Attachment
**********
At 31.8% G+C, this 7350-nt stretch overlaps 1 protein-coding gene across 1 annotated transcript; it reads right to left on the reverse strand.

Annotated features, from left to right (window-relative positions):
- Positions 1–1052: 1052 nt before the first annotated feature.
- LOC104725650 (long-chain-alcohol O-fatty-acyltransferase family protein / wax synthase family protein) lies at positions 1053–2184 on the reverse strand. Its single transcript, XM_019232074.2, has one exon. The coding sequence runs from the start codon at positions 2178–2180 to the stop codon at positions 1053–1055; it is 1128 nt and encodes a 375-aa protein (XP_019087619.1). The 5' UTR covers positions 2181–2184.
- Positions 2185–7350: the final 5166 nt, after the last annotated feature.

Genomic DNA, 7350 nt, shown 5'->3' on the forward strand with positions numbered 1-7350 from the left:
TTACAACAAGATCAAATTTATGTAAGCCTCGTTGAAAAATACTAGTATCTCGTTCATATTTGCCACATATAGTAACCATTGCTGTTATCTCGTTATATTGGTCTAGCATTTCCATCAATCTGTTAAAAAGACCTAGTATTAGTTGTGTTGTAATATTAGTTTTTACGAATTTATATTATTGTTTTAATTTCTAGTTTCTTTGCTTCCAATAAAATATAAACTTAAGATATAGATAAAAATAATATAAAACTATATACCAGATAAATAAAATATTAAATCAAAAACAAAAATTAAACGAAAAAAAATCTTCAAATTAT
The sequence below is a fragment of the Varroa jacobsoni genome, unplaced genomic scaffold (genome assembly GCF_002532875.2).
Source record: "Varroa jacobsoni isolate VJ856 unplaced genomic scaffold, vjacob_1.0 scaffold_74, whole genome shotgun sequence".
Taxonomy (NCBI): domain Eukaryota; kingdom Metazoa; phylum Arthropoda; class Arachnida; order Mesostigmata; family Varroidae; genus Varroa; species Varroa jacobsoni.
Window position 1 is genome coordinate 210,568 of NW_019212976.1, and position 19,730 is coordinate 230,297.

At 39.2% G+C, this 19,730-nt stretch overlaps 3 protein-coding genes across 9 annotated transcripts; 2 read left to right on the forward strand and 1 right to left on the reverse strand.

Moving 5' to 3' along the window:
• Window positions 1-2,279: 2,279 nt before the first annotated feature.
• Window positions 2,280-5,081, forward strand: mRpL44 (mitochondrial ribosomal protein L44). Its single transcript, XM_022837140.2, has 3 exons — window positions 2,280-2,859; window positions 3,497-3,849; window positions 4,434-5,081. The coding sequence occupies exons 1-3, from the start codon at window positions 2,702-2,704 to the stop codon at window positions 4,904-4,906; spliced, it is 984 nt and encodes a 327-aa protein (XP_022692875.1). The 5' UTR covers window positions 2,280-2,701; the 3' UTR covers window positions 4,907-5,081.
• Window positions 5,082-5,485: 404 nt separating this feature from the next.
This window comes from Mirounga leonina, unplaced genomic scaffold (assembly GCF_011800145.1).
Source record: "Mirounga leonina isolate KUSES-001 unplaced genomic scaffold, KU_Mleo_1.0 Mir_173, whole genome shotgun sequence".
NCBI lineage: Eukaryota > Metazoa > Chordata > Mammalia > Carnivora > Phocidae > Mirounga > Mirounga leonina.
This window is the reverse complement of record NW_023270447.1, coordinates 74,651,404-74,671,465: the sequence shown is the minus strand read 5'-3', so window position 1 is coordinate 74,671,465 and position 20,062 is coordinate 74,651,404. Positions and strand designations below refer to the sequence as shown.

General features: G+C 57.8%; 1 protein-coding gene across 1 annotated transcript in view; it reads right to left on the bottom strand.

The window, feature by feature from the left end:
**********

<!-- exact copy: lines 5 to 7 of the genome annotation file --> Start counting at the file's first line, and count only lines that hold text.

- Positions 2185–7350: the final 5166 nt, after the last annotated feature.

Genomic DNA, 7350 nt, shown 5'->3' on the forward strand with positions numbered 1-7350 from the left:
TTACAACAAGATCAAATTTATGTAAGCCTCGTTGAAAAATACTAGTATCTCGTTCATATTTGCCACATATAGTAACCATTGCTGTTATCTCGTTATATTGGTCTAGCATTTCCATCAATCTGTTAAAAAGACCTAGTATTAGTTGTGTTGTAATATTAGTTTTTACGAATTTATATTATTGTTTTAATTTCTAGTTTCTTTGCTTCCAATAAAATATAAACTTAAGATATAGATAAAAATAATATAAAACTATATACCAGATAAATAAAATATTAAATCAAAAACAAAAATTAAACGAAAAAAAATCTTCAAATTAT